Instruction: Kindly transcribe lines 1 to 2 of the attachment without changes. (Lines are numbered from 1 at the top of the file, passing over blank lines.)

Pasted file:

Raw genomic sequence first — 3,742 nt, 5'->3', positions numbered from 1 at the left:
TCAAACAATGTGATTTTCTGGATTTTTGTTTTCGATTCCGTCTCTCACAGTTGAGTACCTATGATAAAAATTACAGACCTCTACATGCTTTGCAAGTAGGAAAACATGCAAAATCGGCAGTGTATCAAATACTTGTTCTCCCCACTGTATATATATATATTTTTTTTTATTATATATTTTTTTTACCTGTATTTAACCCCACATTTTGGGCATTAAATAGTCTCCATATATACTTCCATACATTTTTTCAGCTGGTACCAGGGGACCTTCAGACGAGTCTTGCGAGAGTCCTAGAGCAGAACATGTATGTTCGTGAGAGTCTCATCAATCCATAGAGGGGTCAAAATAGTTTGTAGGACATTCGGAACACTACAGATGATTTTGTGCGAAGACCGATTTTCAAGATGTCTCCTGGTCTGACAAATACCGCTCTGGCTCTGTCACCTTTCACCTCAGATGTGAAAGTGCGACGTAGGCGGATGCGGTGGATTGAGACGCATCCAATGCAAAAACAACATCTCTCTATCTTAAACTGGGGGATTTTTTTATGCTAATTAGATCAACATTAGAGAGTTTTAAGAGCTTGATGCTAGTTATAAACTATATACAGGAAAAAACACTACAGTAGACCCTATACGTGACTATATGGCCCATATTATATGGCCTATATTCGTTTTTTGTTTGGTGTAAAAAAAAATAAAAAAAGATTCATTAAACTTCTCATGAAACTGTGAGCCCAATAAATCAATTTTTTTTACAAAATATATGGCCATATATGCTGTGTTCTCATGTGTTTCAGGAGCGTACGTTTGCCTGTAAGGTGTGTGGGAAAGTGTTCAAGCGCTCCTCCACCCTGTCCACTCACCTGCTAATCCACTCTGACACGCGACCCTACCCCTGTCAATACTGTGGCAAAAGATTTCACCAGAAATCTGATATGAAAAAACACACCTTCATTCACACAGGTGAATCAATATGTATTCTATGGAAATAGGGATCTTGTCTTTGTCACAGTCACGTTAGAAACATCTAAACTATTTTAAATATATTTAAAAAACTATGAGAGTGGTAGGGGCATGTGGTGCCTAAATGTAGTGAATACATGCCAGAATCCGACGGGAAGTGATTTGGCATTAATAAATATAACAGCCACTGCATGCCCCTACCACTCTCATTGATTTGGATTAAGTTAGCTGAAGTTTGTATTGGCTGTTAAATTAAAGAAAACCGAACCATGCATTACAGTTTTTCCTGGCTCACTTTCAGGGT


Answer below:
Raw genomic sequence first — 3,742 nt, 5'->3', positions numbered from 1 at the left:
TCAAACAATGTGATTTTCTGGATTTTTGTTTTCGATTCCGTCTCTCACAGTTGAGTACCTATGATAAAAATTACAGACCTCTACATGCTTTGCAAGTAGGAAAACATGCAAAATCGGCAGTGTATCAAATACTTGTTCTCCCCACTGTATATATATATATTTTTTTTTATTATATATTTTTTTTACCTGTATTTAACCCCACATTTTGGGCATTAAATAGTCTCCATATATACTTCCATACATTTTTTCAGCTGGTACCAGGGGACCTTCAGACGAGTCTTGCGAGAGTCCTAGAGCAGAACATGTATGTTCGTGAGAGTCTCATCAATCCATAGAGGGGTCAAAATAGTTTGTAGGACATTCGGAACACTACAGATGATTTTGTGCGAAGACCGATTTTCAAGATGTCTCCTGGTCTGACAAATACCGCTCTGGCTCTGTCACCTTTCACCTCAGATGTGAAAGTGCGACGTAGGCGGATGCGGTGGATTGAGACGCATCCAATGCAAAAACAACATCTCTCTATCTTAAACTGGGGGATTTTTTTATGCTAATTAGATCAACATTAGAGAGTTTTAAGAGCTTGATGCTAGTTATAAACTATATACAGGAAAAAACACTACAGTAGACCCTATACGTGACTATATGGCCCATATTATATGGCCTATATTCGTTTTTTGTTTGGTGTAAAAAAAAATAAAAAAAGATTCATTAAACTTCTCATGAAACTGTGAGCCCAATAAATCAATTTTTTTTACAAAATATATGGCCATATATGCTGTGTTCTCATGTGTTTCAGGAGCGTACGTTTGCCTGTAAGGTGTGTGGGAAAGTGTTCAAGCGCTCCTCCACCCTGTCCACTCACCTGCTAATCCACTCTGACACGCGACCCTACCCCTGTCAATACTGTGGCAAAAGATTTCACCAGAAATCTGATATGAAAAAACACACCTTCATTCACACAGGTGAATCAATATGTATTCTATGGAAATAGGGATCTTGTCTTTGTCACAGTCACGTTAGAAACATCTAAACTATTTTAAATATATTTAAAAAACTATGAGAGTGGTAGGGGCATGTGGTGCCTAAATGTAGTGAATACATGCCAGAATCCGACGGGAAGTGATTTGGCATTAATAAATATAACAGCCACTGCATGCCCCTACCACTCTCATTGATTTGGATTAAGTTAGCTGAAGTTTGTATTGGCTGTTAAATTAAAGAAAACCGAACCATGCATTACAGTTTTTCCTGGCTCACTTTCAGGGT